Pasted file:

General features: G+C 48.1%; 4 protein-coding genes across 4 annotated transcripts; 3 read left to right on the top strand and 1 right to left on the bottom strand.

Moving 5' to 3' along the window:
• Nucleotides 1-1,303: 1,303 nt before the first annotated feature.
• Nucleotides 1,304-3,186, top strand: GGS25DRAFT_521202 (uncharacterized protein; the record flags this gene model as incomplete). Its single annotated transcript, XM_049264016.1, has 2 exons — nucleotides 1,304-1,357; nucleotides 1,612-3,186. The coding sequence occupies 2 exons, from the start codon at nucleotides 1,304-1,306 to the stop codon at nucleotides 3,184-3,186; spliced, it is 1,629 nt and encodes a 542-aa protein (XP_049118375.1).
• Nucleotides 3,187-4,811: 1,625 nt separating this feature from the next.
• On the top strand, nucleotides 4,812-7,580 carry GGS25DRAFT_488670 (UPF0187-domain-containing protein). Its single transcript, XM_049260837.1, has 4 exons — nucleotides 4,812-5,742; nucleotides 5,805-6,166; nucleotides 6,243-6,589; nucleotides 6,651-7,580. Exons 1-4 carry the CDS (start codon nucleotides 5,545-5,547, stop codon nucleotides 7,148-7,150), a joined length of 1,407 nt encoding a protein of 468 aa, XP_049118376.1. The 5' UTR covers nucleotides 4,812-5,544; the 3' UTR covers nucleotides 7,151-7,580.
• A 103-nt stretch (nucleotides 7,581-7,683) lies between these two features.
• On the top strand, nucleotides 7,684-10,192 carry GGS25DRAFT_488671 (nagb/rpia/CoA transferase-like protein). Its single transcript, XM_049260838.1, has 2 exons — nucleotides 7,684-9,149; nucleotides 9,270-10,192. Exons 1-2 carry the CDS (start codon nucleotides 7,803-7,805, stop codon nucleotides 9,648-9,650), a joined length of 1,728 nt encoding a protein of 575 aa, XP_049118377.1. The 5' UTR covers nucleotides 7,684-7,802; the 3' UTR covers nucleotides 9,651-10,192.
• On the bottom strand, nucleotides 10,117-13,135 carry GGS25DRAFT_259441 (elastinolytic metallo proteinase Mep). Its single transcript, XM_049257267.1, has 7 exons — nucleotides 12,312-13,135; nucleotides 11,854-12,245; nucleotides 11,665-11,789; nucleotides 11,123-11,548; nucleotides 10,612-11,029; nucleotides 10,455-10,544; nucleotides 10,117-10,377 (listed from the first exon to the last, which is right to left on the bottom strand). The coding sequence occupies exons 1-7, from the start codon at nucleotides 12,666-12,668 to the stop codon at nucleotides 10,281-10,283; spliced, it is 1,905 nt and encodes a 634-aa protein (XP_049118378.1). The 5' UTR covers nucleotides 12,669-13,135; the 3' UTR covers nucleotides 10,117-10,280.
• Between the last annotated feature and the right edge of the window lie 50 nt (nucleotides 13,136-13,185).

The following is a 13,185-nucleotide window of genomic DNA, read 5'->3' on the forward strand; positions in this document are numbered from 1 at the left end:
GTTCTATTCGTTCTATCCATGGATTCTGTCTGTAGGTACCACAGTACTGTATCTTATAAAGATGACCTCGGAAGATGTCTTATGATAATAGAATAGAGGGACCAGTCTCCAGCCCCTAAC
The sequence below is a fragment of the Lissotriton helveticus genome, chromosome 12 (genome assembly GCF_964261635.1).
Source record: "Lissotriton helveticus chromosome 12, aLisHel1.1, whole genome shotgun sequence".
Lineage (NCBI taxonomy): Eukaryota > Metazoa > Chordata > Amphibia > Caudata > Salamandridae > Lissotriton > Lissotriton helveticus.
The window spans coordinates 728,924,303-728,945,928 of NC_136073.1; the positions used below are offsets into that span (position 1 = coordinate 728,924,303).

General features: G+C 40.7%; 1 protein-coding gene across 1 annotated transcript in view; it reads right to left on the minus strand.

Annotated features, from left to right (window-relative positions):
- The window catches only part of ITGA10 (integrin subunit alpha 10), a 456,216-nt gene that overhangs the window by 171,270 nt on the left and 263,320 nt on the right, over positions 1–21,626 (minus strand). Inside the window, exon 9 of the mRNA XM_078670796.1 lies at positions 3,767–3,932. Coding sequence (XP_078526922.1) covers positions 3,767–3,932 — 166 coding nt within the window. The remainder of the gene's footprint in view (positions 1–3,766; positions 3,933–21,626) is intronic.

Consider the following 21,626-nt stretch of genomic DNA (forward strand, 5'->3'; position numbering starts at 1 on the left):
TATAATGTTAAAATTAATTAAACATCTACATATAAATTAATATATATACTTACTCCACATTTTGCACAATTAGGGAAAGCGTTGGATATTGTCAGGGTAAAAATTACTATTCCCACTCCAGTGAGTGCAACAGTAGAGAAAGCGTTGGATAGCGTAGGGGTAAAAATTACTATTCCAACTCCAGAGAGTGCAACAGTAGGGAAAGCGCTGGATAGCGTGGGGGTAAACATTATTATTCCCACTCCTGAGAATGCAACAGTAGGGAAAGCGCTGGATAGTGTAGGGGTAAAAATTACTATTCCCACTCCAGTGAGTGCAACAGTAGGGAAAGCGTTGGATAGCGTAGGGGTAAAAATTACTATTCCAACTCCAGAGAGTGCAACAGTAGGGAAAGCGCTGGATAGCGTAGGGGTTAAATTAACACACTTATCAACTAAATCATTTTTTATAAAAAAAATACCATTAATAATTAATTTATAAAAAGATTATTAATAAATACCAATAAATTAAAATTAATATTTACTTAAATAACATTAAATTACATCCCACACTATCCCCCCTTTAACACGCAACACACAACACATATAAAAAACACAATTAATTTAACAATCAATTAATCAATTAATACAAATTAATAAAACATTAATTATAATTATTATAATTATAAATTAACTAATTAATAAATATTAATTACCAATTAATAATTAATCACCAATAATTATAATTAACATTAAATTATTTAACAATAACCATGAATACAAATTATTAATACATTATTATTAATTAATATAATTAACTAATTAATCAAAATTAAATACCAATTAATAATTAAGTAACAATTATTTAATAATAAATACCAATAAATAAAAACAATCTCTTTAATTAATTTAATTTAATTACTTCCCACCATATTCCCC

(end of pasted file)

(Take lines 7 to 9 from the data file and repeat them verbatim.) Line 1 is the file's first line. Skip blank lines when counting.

• A 103-nt stretch (nucleotides 7,581-7,683) lies between these two features.
• On the top strand, nucleotides 7,684-10,192 carry GGS25DRAFT_488671 (nagb/rpia/CoA transferase-like protein). Its single transcript, XM_049260838.1, has 2 exons — nucleotides 7,684-9,149; nucleotides 9,270-10,192. Exons 1-2 carry the CDS (start codon nucleotides 7,803-7,805, stop codon nucleotides 9,648-9,650), a joined length of 1,728 nt encoding a protein of 575 aa, XP_049118377.1. The 5' UTR covers nucleotides 7,684-7,802; the 3' UTR covers nucleotides 9,651-10,192.
• On the bottom strand, nucleotides 10,117-13,135 carry GGS25DRAFT_259441 (elastinolytic metallo proteinase Mep). Its single transcript, XM_049257267.1, has 7 exons — nucleotides 12,312-13,135; nucleotides 11,854-12,245; nucleotides 11,665-11,789; nucleotides 11,123-11,548; nucleotides 10,612-11,029; nucleotides 10,455-10,544; nucleotides 10,117-10,377 (listed from the first exon to the last, which is right to left on the bottom strand). The coding sequence occupies exons 1-7, from the start codon at nucleotides 12,666-12,668 to the stop codon at nucleotides 10,281-10,283; spliced, it is 1,905 nt and encodes a 634-aa protein (XP_049118378.1). The 5' UTR covers nucleotides 12,669-13,135; the 3' UTR covers nucleotides 10,117-10,280.